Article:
Bandicoots are a group of more than 20 species of small to medium-sized, terrestrial, largely nocturnal marsupial omnivores in the order Peramelemorphia. They are endemic to the Australia–New Guinea region, including the Bismarck Archipelago to the east and Seram and Halmahera to the west.
|Eastern barred bandicoot (Perameles gunni)|
|Superfamilies, Families, Subfamilies, and Genera|
The bandicoot is a member of the order Peramelemorphia, and the word "bandicoot" is often used informally to refer to any peramelemorph, such as the bilby. The term originally referred to the unrelated Indian bandicoot rat from the Telugu word Pandikokku (పందికొక్కు).
Bandicoots have v-shaped faces, ending with their prominent noses similar to proboscises. These noses make them, along with bilbies, similar in appearance to elephant shrews and extinct leptictids, and they are distantly related to both mammal groups. With their well attuned snouts, and sharp claws, the bandicoot is a fossorial digger. They have small but fine teeth that allow them to easily chew their food.
The embryos of bandicoots have a chorioallantoic placenta that connects them to the uterine wall, in addition to the choriovitelline placenta that is common to all marsupials. However, the chorioallantoic placenta is small compared to those of the Placentalia, and lacks chorionic villi.
Bandicoots may serve as a primary reservoir for Coxiella burnetii. Infection is transmitted among them by ticks. These are then transmitted to domestic animals (cattle, sheep and poultry). The infected domestic animals shed them in urine, faeces, and placental products. It is transmitted to humans causing Q fever by inhalation of aerosols of these materials. Main symptoms may be pneumonia and/or hepatitis. Bandicoots can reach 11 to 31 inches in length, and 0.4 to 3.5 pounds in weight. Bandicoots have long, pointed snout, large ears, short body and long tail. Their body is covered with fur that can be brown, black, golden, white or gray in color. Bandicoots have strong hind legs designed for jumping.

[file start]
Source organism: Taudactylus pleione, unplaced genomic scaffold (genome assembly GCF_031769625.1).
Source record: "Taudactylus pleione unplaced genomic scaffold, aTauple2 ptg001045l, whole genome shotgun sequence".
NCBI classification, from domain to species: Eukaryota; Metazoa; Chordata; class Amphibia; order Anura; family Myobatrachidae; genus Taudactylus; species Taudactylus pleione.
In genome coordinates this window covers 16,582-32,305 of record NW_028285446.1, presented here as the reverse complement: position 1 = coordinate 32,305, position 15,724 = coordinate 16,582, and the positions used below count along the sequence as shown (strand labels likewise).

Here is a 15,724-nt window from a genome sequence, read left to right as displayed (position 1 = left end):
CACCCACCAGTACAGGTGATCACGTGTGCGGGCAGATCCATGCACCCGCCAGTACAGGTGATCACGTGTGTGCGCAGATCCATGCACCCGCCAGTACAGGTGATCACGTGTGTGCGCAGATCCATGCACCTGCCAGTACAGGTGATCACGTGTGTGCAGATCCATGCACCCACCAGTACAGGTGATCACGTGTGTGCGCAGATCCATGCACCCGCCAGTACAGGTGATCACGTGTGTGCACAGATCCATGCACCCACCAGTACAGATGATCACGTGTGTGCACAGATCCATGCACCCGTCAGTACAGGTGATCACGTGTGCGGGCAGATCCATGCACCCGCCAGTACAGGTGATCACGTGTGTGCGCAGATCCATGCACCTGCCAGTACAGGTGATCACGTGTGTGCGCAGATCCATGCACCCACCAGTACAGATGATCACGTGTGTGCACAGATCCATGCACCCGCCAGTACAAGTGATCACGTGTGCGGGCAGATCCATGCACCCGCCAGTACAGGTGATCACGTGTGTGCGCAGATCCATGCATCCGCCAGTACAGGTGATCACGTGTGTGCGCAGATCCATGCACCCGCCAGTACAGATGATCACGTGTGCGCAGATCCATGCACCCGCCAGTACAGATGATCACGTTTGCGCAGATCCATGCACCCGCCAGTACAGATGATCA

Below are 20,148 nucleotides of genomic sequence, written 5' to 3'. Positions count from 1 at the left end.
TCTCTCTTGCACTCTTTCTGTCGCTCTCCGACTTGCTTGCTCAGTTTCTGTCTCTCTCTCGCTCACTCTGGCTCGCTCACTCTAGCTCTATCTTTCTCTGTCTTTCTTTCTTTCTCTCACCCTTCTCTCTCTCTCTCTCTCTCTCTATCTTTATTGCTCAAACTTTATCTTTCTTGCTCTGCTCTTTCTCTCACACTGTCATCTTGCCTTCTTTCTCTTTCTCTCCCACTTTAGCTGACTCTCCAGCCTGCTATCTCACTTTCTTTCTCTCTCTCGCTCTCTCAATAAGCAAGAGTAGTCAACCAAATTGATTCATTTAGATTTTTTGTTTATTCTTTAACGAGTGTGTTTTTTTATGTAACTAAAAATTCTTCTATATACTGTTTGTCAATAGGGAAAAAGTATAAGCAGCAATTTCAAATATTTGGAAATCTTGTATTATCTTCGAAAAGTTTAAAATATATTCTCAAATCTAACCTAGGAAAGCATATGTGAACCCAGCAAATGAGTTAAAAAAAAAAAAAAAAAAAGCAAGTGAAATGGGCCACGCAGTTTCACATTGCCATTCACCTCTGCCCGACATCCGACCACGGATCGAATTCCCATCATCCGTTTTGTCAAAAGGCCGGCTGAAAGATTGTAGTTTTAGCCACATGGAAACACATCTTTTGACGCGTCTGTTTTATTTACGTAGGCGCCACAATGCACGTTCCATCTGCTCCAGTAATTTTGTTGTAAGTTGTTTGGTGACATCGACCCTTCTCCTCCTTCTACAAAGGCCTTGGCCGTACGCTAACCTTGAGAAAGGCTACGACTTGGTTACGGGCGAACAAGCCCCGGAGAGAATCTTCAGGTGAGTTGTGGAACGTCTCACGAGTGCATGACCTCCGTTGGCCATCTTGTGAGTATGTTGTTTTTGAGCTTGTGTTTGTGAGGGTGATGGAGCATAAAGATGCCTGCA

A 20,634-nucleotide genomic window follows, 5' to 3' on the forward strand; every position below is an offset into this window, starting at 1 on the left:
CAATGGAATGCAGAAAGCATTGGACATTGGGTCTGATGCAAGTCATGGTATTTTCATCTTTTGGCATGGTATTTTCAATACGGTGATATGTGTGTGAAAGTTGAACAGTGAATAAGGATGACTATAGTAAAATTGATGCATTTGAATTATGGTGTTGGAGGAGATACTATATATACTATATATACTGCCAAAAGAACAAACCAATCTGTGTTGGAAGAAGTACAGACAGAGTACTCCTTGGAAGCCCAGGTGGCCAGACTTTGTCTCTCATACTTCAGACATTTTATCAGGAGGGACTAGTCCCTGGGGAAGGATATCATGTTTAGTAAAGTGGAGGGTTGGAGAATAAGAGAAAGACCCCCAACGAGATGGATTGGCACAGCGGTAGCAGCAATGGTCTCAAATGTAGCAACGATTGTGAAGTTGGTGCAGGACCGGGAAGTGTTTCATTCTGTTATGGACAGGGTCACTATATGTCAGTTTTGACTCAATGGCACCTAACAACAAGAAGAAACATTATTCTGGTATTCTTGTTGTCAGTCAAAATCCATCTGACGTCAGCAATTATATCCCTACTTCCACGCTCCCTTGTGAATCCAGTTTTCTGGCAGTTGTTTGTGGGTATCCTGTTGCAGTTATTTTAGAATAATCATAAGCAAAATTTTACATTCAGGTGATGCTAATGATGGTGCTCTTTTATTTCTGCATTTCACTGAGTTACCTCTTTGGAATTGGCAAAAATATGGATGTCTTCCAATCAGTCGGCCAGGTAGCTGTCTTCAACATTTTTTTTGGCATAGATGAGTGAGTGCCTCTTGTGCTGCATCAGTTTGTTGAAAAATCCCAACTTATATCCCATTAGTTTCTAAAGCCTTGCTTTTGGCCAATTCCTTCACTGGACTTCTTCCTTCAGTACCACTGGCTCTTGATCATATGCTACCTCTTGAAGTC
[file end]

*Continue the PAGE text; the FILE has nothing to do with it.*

Classification within the Peramelemorphia was previously thought to be straightforward, with two families in the order—the short-legged and mostly herbivorous bandicoots, and the longer-legged, nearly carnivorous bilbies. In recent years, however, it has become clear that the situation is more complex. First, the bandicoots of the New Guinean and far-northern Australian rainforests were deemed distinct from all other bandicoots and were grouped together in the separate family Peroryctidae. More recently, the bandicoot families were reunited in Peramelidae, with the New Guinean species split into four genera in two subfamilies, Peroryctinae and Echymiperinae, while the "true bandicoots" occupy the subfamily Peramelidae. The only exception is the now extinct pig-footed bandicoot, which has been given its own family, Chaeropodidae.
- Order Peramelemorphia
- Superfamily Perameloidea
- Unclassified family
- Family Thylacomyidae
- Family †Chaeropodidae: Pig-footed bandicoot
- Genus †Chaeropus: 1 species
- Family Peramelidae
- Subfamily Peramelinae
- Subfamily Peroryctinae
- Subfamily Echymiperinae
- Superfamily †Yaraloidea
- Superfamily Perameloidea
The name bandicoot is an Anglicised version of a word from the Telugu language of South India which translates as 'pig-rat'. What we now call bandicoots are not found in India and bandicoot was originally applied to completely unrelated mammals—several species of large rats (rodents). Today, these species, belonging to the genera Bandicota and Nesokia, are referred to as 'bandicoot rats'. Blust (1982, 1993, 2002, 2009) reconstructs the form *mansar or *mansər 'bandicoot' for Proto-Central–Eastern Malayo-Polynesian (i.e., the reconstructed most recent common ancestor of the Central–Eastern Malayo-Polynesian languages), but the validity of this reconstruction is doubted by Schapper (2011). It is known as aine in the Abinomn language of Papua, Indonesia.
In popular cultureEdit
The character Crash Bandicoot is a mutant eastern barred bandicoot, titular protagonist of the Sony PlayStation game of the same name, chosen in the late 1990s to compete as a mascot with Sega's Sonic the Hedgehog and Nintendo's Mario. Paleontologists have named an extinct Australian Miocene-era bandicoot, Crash bandicoot, after the character. The species name is unusual, being adopted entirely unaltered, with no attempt at returning to Latin or Greek roots.
In 2006, Australian entertainer Ben Murray played Benny Bandicoot during the fifth series of television series The Wiggles.
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